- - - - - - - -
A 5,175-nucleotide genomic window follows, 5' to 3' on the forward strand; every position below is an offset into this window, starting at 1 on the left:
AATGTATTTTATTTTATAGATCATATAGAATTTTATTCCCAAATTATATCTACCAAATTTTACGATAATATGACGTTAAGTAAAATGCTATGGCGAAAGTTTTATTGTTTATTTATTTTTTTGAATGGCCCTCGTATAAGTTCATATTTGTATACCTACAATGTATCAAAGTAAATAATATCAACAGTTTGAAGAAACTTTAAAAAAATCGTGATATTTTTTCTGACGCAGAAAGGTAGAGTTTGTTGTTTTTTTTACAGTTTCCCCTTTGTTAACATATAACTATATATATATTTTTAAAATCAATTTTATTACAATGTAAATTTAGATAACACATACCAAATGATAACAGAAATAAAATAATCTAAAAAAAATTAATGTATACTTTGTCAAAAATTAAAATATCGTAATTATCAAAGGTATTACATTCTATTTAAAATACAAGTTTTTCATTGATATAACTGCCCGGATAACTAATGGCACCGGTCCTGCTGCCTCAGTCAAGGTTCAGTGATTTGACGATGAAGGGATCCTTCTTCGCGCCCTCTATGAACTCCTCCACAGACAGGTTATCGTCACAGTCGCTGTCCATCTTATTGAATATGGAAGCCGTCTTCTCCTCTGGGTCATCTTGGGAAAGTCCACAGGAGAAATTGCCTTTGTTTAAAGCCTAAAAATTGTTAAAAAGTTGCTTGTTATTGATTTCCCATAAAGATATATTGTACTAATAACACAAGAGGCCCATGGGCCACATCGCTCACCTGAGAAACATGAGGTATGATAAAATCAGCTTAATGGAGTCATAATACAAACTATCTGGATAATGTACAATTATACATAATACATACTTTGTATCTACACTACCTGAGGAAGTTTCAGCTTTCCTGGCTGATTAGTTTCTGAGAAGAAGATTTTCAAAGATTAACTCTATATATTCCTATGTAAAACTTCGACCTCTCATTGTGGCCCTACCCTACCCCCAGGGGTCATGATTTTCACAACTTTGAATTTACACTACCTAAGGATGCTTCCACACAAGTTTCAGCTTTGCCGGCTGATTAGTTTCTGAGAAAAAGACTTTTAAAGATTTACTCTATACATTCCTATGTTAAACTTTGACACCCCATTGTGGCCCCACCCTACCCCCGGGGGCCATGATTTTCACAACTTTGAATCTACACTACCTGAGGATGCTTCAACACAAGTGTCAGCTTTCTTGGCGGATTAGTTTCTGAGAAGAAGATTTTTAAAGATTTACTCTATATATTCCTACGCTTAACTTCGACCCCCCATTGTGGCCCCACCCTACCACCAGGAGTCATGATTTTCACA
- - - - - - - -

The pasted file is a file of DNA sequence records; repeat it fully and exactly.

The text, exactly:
A 5,175-nucleotide genomic window follows, 5' to 3' on the forward strand; every position below is an offset into this window, starting at 1 on the left:
AATGTATTTTATTTTATAGATCATATAGAATTTTATTCCCAAATTATATCTACCAAATTTTACGATAATATGACGTTAAGTAAAATGCTATGGCGAAAGTTTTATTGTTTATTTATTTTTTTGAATGGCCCTCGTATAAGTTCATATTTGTATACCTACAATGTATCAAAGTAAATAATATCAACAGTTTGAAGAAACTTTAAAAAAATCGTGATATTTTTTCTGACGCAGAAAGGTAGAGTTTGTTGTTTTTTTTACAGTTTCCCCTTTGTTAACATATAACTATATATATATTTTTAAAATCAATTTTATTACAATGTAAATTTAGATAACACATACCAAATGATAACAGAAATAAAATAATCTAAAAAAAATTAATGTATACTTTGTCAAAAATTAAAATATCGTAATTATCAAAGGTATTACATTCTATTTAAAATACAAGTTTTTCATTGATATAACTGCCCGGATAACTAATGGCACCGGTCCTGCTGCCTCAGTCAAGGTTCAGTGATTTGACGATGAAGGGATCCTTCTTCGCGCCCTCTATGAACTCCTCCACAGACAGGTTATCGTCACAGTCGCTGTCCATCTTATTGAATATGGAAGCCGTCTTCTCCTCTGGGTCATCTTGGGAAAGTCCACAGGAGAAATTGCCTTTGTTTAAAGCCTAAAAATTGTTAAAAAGTTGCTTGTTATTGATTTCCCATAAAGATATATTGTACTAATAACACAAGAGGCCCATGGGCCACATCGCTCACCTGAGAAACATGAGGTATGATAAAATCAGCTTAATGGAGTCATAATACAAACTATCTGGATAATGTACAATTATACATAATACATACTTTGTATCTACACTACCTGAGGAAGTTTCAGCTTTCCTGGCTGATTAGTTTCTGAGAAGAAGATTTTCAAAGATTAACTCTATATATTCCTATGTAAAACTTCGACCTCTCATTGTGGCCCTACCCTACCCCCAGGGGTCATGATTTTCACAACTTTGAATTTACACTACCTAAGGATGCTTCCACACAAGTTTCAGCTTTGCCGGCTGATTAGTTTCTGAGAAAAAGACTTTTAAAGATTTACTCTATACATTCCTATGTTAAACTTTGACACCCCATTGTGGCCCCACCCTACCCCCGGGGGCCATGATTTTCACAACTTTGAATCTACACTACCTGAGGATGCTTCAACACAAGTGTCAGCTTTCTTGGCGGATTAGTTTCTGAGAAGAAGATTTTTAAAGATTTACTCTATATATTCCTACGCTTAACTTCGACCCCCCATTGTGGCCCCACCCTACCACCAGGAGTCATGATTTTCACA